Hore Browse Trist to Nicholas P. Trist
|Dear Nic||Bentivar 22 March 1819—|
When I received the1 letters from home, containing our remittances I wrote you two or three lines from charlottesville, at Leitch’s request, inclosing your check, that you might endorse it payable to James Leitch and send it on to remit it again to charlottesville. I beleive I told you that if you were in want of money I could let you have what was necessary. there was no necessity of my telling you that for you know that part, of whatever I possess is at your disposal. I hope the check arrived safe, as it would be ruination if it miscarried. Father told me in his letter that you desired him to send your allowance, to me; I am ignorant of your purpose in having it conveyed to me, as you were well acquainted that I could not negotiate it unless endorsed by you,. this debt which you have left gives me great anxiety; I dont think that I can depart hence until it is paid, be moderate in your expences therefore until it is cleared, beware of contracting new ones. I am now laid up with a bad cold, and have been kept from school this week by it. I think it is decreasing, I dont much relish a bad cold. for fear of its engendering some breast complaint—I hope when you mount guard, that you take care to protect your own weak frame ab impetu aquilonis, tell me whether you can go through the exercises tolerably well, how far you have got in mathematics, and if you have an opportunity or not of learning the sword [exercise] exercise. improve your time my Dear Nic, & dont disappoint the expectations which all your friends have formed of seeing in you a well informed and respectable member of society. the family of which you desire to form one, would not respect you, if you were not at least that. you are bordering upon 19 & you must feel how precious every minute is to you, proceed then, and do not suffer one hour to escape unprofitable unprofitably. if you have any leisure to read, peruse Herodotus and Thucydides those are the first books of Grecian History, a course of which mr Jefferson had the goodness to mark out for me. however I expect you have no time to take from your studies. My bad cold was the cause of my not going to Montco the last time they sent for me, I therefore missed an opportunity of seeing your “chère amie, but I learnt from James that all the family well enjoyed good health. Miss V— intended to make a trip to Richd for the purpose of having her teeth arranged. I expect some fortunate rival will make an impression on her heart and cut you out by that means. but do not despair your superior merit will I hope entitle you to preference. Jefferson, I hear, is recovering bravely, it remains however, doubtful whether the wound in his arm will not deprive him of the use of that limb, I fear it will Bankhead conscious of his malice, and the infamy of his character, [. . .] fearing the punishment due to this His villainy, did not make his appearance at court, he is now I beleive at his father’s residence, where it is hoped he will remain; as Mrs Randolph says, that Mrs B. is a favorite with his family & will be better protected there even, than here. there was a report in circulation that he intended moving to Kentucky, but the colonel said, that he would oppose it strenuously, as he could not suffer his daughter to go into a distant country, in the power of such a scoundrel, he therefore threatened him with a renewal of prosecution should he leave the state. it was expected that the C. that would play the devil with him, when he heard that his son was wounded, but he acted quite coolly & di[. . .] dispassionately.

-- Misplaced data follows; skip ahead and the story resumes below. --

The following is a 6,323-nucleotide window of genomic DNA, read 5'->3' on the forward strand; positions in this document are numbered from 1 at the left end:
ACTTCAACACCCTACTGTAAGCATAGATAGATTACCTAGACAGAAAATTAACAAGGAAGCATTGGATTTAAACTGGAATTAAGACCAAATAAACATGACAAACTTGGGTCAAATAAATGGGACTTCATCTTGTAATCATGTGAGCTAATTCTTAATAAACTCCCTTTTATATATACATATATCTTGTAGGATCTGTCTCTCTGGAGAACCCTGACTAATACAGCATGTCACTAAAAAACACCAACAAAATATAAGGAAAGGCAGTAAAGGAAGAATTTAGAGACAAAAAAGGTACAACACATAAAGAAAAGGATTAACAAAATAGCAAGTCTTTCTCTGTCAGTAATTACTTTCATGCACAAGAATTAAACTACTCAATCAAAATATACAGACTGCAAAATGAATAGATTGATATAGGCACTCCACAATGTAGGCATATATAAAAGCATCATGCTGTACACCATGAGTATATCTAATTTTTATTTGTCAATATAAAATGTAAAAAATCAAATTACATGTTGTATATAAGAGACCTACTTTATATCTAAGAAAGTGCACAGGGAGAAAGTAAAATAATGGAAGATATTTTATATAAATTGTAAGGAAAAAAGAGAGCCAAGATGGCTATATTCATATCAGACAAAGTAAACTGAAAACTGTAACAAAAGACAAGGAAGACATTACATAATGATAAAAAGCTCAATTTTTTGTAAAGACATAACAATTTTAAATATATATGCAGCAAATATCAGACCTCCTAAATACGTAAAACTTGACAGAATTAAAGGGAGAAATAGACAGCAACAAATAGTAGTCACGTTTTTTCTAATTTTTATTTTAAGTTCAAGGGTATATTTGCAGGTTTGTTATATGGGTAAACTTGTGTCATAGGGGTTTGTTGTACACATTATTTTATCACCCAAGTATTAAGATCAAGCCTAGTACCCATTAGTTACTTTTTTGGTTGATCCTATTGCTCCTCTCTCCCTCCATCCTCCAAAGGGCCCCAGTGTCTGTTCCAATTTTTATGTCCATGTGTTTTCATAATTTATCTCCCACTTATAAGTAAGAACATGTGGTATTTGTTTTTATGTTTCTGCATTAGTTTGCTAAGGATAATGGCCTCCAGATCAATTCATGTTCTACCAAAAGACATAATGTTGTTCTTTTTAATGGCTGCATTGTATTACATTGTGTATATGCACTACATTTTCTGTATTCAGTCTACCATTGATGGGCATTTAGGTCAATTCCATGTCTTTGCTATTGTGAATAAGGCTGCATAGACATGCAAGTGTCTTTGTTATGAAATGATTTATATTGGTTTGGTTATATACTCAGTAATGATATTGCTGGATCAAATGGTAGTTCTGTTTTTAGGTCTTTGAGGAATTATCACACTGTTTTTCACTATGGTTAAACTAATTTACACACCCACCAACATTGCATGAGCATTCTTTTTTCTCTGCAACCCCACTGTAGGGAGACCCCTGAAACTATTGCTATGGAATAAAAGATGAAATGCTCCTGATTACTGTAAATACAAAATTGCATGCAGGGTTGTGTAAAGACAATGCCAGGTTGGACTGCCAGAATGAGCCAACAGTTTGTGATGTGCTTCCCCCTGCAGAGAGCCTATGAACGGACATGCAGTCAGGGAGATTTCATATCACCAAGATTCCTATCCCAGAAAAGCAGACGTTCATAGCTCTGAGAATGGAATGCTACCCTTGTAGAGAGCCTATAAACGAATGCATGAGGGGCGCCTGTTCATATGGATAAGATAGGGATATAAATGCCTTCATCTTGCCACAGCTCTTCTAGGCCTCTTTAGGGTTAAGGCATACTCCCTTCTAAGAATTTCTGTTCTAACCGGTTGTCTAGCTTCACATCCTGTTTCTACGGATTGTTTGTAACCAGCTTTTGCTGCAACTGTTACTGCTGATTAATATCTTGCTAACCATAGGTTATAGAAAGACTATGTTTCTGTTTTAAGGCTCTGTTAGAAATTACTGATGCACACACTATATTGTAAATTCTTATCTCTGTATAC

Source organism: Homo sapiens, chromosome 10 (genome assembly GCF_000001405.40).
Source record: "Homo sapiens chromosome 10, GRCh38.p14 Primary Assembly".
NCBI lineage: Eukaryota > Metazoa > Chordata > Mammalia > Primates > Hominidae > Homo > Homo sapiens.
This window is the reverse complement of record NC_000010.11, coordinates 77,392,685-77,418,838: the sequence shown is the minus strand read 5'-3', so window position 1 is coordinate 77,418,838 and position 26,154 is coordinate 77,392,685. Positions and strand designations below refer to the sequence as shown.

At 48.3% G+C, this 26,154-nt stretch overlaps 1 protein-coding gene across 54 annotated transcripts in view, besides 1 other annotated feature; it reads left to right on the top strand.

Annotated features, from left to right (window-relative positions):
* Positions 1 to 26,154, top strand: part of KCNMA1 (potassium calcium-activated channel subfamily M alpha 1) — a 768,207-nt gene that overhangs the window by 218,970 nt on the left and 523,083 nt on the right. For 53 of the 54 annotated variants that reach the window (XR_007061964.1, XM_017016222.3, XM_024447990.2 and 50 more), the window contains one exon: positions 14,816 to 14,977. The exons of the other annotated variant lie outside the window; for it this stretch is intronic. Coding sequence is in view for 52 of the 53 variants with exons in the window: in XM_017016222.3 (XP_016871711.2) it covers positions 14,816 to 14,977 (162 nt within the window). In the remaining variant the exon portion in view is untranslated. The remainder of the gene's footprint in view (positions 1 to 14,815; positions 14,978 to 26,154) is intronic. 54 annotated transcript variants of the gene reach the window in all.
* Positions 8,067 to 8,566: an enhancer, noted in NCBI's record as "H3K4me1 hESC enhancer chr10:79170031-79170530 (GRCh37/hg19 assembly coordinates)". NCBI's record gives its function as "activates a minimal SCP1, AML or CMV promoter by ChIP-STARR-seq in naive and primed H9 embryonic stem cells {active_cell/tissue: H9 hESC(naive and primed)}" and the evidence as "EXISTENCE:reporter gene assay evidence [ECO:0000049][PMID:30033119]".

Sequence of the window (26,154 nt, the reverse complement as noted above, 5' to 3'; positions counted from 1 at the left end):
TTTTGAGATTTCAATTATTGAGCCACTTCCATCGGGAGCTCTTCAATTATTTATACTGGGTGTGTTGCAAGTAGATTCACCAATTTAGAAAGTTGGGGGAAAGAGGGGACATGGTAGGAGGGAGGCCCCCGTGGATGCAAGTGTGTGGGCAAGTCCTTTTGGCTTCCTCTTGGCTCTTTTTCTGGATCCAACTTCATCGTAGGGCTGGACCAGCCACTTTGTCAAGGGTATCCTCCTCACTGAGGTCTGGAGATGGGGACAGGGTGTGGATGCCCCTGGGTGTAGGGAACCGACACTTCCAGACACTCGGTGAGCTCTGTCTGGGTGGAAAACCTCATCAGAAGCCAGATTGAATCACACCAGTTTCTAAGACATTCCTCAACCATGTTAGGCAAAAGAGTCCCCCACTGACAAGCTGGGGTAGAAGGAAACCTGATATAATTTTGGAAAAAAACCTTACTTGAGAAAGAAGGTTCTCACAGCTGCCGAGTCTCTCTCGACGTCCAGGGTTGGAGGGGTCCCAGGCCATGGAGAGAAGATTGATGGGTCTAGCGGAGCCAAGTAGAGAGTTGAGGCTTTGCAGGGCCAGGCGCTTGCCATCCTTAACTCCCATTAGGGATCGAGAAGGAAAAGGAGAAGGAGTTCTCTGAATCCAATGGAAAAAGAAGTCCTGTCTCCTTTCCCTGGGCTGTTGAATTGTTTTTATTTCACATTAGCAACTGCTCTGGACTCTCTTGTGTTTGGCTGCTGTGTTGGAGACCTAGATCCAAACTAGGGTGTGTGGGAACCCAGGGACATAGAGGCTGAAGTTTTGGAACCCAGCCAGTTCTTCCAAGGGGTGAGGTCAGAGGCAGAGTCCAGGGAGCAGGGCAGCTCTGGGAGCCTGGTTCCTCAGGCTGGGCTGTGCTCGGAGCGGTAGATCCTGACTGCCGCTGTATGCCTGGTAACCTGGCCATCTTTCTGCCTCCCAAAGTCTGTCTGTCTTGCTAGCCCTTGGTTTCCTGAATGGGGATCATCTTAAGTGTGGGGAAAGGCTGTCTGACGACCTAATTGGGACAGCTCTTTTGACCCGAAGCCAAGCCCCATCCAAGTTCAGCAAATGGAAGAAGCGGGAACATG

The last leaf of your Houselick was dying the last time I was at Monticello, I hope you have left some more lasting pledge, which will not wither so soon. mead is not in Richmond, he writes tolerably often to Mrs Randolph, & he said in one of his letters that he had been negligent enough not to write to you since he had left the mountn poor unfortunate young man, no situation is more to be commiserated than his, without any means to support him, his Father a worthless character, his mother obliged to exert herself to procure a subsistence for her old age, he himself a rendered by his deformity and disease a disgusting object to every one; I dont see how he is to make his way through life—I feel some delicacy about writing to him, for fear of making it inconvenient to him to pay the postage, but I would advise you to correspond with him—little george is the finest child you can form any conception of, he cannot yet talk, but James tells me he can call my name.
Your letter breathes a spirit of opposition to your teachers. which, although I am sorry to see, yet if exercised against oppression is your duty, I am sure you will always act according to principle and honour, yet it is your interest if possible to gain the good will of your masters, which, however if not gained by attention to your duties, & by honourable conduct, is not worth having—I am pleased to hear that you have acquired the friendship of Fairfax. the esteem of such a character must be precious to every one who possesses it.
I am now (the 22) at Mr Divers, he has narrowly escaped a journey to the next world, which a pleurisy and floating gout were near effecting. he is now out of danger and mending, the rest of the family are well. Grandmother is in tolerable, good health she complains of a headache, which I hope will only be momentary. she sends her best love to you. be assured that your prosperity and happiness is the sincere wish of your affectionate Brother
I have learnt here that Col. R. has offered for the assembly the election is to take place the first monday in april. my next will inform you how he succeeded as there is no chance for my going to this college make all enquiries [. . .] Princeton that you can. what is the entrance course &c